Tropical Deciduous Forests in Indian Subcontinent
Tropical Deciduous Forests are the most widespread forests of India. They are also called the monsoon forests. They spread over regions which receive rainfall between 70 – 200 cm. The forests are found along the wet western side of the Deccan plateau, i.e. Mumbai, Andhra, Gangetic plains and in some Himalayan tracts extending from Punjab in the west to Assam valley in the east. On the basis of the availability of water, these forests are further divided into moist and dry deciduous. The trees in these forests shed their leaves for about six to eight weeks in summer.
The Moist deciduous forests are more pronounced in the regions which record rainfall between 100 – 200 cm. These forests are found in the northeastern states along the foothills of the Himalayas, eastern slopes of the Western Ghats and Orissa. Teak, sal, shisham, hurra, mahua, amla, semul, kusum, and sandalwood etc. are the main species of these forests. These forests produce some of the most important timbers of India. Grasses become important both in seral stages and in the areas under fire.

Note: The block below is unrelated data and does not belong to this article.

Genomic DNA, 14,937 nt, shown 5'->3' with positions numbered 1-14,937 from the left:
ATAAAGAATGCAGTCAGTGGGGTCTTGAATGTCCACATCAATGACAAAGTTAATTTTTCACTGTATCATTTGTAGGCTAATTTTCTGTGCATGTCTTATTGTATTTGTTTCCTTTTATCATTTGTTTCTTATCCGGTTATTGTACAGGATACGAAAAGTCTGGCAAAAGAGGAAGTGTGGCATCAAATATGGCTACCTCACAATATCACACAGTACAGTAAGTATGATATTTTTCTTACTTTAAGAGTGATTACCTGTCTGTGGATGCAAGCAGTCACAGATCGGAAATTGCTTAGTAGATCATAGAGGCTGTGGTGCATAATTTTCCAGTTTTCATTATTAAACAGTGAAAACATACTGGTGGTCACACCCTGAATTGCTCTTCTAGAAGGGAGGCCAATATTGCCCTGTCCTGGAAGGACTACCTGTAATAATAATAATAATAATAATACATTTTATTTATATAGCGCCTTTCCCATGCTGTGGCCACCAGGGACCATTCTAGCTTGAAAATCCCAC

Dry deciduous forest covers vast areas of the country, where rainfall ranges between 70 -100 cm. On the wetter margins, it has a transition to the moist deciduous, while on the drier margins to thorn forests. These forests are found in rainier areas of the Peninsula and the plains of Uttar Pradesh and Bihar. In the higher rainfall regions of the Peninsular plateau and the northern Indian plain, these forests have a parkland landscape with open stretches in which teak and other trees interspersed with patches of grass are common. As the dry season begins, the trees shed their leaves completely and the forest appears like vast grassland with naked trees all around. Tendu, palas, arnaltas, bel, khair, axlewood, etc. are the common trees of these forests. In the western and southern part of Rajasthan, vegetation cover is very scanty due to low rainfall and overgrazing.